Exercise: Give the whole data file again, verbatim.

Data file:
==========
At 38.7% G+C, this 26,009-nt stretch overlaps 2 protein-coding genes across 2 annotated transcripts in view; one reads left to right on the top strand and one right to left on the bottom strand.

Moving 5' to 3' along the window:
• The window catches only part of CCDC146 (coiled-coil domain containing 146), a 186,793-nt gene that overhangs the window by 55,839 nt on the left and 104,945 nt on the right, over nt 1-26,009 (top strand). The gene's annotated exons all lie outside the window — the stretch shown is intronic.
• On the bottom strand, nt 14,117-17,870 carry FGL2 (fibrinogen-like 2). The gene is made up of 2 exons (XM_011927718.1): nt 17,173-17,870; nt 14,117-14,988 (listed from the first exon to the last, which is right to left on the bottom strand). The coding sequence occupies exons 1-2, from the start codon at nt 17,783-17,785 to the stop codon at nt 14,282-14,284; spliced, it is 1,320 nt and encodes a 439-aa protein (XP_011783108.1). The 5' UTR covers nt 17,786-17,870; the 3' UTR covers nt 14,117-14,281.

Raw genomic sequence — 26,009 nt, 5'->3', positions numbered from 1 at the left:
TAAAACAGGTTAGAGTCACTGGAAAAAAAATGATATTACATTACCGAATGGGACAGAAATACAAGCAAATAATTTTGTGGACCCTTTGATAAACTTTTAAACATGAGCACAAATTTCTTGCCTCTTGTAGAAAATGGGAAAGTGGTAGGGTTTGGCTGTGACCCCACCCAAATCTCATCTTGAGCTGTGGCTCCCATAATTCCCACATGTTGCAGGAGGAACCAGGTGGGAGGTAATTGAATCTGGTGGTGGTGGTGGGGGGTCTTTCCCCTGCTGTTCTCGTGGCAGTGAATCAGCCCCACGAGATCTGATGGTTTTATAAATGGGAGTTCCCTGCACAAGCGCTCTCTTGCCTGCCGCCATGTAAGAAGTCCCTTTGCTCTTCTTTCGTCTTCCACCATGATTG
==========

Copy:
At 38.7% G+C, this 26,009-nt stretch overlaps 2 protein-coding genes across 2 annotated transcripts in view; one reads left to right on the top strand and one right to left on the bottom strand.

Moving 5' to 3' along the window:
• The window catches only part of CCDC146 (coiled-coil domain containing 146), a 186,793-nt gene that overhangs the window by 55,839 nt on the left and 104,945 nt on the right, over nt 1-26,009 (top strand). The gene's annotated exons all lie outside the window — the stretch shown is intronic.
• On the bottom strand, nt 14,117-17,870 carry FGL2 (fibrinogen-like 2). The gene is made up of 2 exons (XM_011927718.1): nt 17,173-17,870; nt 14,117-14,988 (listed from the first exon to the last, which is right to left on the bottom strand). The coding sequence occupies exons 1-2, from the start codon at nt 17,783-17,785 to the stop codon at nt 14,282-14,284; spliced, it is 1,320 nt and encodes a 439-aa protein (XP_011783108.1). The 5' UTR covers nt 17,786-17,870; the 3' UTR covers nt 14,117-14,281.

Raw genomic sequence — 26,009 nt, 5'->3', positions numbered from 1 at the left:
TAAAACAGGTTAGAGTCACTGGAAAAAAAATGATATTACATTACCGAATGGGACAGAAATACAAGCAAATAATTTTGTGGACCCTTTGATAAACTTTTAAACATGAGCACAAATTTCTTGCCTCTTGTAGAAAATGGGAAAGTGGTAGGGTTTGGCTGTGACCCCACCCAAATCTCATCTTGAGCTGTGGCTCCCATAATTCCCACATGTTGCAGGAGGAACCAGGTGGGAGGTAATTGAATCTGGTGGTGGTGGTGGGGGGTCTTTCCCCTGCTGTTCTCGTGGCAGTGAATCAGCCCCACGAGATCTGATGGTTTTATAAATGGGAGTTCCCTGCACAAGCGCTCTCTTGCCTGCCGCCATGTAAGAAGTCCCTTTGCTCTTCTTTCGTCTTCCACCATGATTG